In her angry broadside at the CIA on the Senate floor last week, Senator Dianne Feinstein (D-Calif.), the Senate Intelligence Committee chairwoman, said, “I have grave concerns that the CIA’s search … may have undermined the constitutional framework essential to effective oversight of intelligence activities or any other government function.”
She is right.
Congress has the constitutional authority to do robust oversight of executive branch activities.
Lost in the noise about who spied on whom in this continuing fight between the Senate Intelligence Committee and the CIA over release of a massive report on interrogations, is the history behind the skirmish.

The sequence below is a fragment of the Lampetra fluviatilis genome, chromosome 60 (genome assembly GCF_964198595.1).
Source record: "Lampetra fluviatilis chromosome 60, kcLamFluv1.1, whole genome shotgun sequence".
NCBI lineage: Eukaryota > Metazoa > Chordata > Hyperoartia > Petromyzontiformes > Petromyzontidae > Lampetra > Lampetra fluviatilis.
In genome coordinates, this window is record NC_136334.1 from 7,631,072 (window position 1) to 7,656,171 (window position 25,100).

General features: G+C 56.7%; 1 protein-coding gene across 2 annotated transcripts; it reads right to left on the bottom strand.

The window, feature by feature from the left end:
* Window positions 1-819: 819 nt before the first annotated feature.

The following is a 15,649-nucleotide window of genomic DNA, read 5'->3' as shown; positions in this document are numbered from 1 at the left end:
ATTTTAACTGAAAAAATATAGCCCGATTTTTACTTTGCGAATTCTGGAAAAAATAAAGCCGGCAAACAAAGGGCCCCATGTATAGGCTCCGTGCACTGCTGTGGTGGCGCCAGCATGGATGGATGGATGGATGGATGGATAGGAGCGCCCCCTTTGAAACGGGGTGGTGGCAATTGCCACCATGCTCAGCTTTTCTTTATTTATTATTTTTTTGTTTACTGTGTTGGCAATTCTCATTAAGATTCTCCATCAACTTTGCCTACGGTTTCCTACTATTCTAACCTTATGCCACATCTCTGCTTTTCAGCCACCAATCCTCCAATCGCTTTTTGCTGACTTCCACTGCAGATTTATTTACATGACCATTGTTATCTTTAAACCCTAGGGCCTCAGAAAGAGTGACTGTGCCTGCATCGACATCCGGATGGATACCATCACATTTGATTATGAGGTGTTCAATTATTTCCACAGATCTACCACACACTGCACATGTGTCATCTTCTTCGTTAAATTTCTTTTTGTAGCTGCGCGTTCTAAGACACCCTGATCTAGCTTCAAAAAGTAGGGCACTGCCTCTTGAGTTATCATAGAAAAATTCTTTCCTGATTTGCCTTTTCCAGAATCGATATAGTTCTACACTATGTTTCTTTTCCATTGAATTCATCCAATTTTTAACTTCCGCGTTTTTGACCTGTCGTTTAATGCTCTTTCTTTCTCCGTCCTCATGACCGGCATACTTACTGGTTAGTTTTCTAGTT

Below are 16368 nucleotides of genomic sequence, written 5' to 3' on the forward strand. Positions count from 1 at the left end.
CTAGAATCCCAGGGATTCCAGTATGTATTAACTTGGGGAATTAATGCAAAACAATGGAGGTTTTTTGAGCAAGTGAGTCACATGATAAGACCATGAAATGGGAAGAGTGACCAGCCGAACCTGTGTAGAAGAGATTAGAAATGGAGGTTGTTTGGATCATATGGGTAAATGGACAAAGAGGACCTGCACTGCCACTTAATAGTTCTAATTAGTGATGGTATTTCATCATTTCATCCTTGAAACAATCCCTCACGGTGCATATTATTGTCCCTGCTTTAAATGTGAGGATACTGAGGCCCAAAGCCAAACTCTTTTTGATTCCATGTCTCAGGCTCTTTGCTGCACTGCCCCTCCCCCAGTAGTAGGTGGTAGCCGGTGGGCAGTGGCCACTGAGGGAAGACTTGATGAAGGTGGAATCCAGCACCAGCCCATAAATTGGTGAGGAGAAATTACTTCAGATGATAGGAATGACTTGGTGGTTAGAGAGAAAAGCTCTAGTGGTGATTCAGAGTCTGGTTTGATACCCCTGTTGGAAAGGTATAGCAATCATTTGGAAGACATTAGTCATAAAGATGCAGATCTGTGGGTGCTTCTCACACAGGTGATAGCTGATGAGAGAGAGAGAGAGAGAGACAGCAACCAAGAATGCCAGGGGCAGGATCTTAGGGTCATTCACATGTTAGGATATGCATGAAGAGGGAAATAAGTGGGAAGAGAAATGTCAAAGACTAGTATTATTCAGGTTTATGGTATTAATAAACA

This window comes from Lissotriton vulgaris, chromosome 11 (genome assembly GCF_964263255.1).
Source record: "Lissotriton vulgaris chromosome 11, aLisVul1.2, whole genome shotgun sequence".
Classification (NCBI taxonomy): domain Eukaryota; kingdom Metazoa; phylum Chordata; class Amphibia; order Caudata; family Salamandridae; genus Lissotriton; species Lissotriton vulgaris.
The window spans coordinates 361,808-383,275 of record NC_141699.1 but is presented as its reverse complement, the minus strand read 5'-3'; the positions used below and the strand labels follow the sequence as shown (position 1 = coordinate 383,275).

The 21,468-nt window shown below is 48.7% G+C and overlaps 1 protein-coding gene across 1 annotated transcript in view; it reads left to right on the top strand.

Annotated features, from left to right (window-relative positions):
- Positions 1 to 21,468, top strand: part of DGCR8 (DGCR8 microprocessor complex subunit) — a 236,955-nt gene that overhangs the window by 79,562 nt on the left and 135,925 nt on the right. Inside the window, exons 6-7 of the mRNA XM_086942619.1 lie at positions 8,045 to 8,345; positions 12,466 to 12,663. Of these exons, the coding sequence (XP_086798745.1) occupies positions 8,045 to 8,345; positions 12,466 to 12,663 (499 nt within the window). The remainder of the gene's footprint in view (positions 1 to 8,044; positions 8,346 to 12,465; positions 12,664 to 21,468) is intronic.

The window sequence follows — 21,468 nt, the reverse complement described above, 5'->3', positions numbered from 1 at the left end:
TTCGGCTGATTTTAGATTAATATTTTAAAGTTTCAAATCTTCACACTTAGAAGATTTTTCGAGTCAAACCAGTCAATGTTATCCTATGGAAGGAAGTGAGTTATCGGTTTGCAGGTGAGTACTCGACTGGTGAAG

The intelligence committees were created to address revelations of the Nixon administration’s documented spying on Americans, including illegal wiretapping and surveillance of civilian anti-Vietnam War protesters. The new House and Senate Intelligence Committees were granted “all necessary authority to exercise effective oversight over the intelligence agencies” and the executive branch was directed to keep the new committee fully and currently informed about its activities. The Foreign Intelligence Surveillance Act (FISA) passed by large bipartisan margins in 1978.
This structure worked well until 9/11, when the Bush/Cheney White House decided to invoke the president’s emergency “commander in chief” authority under Article II of the Constitution.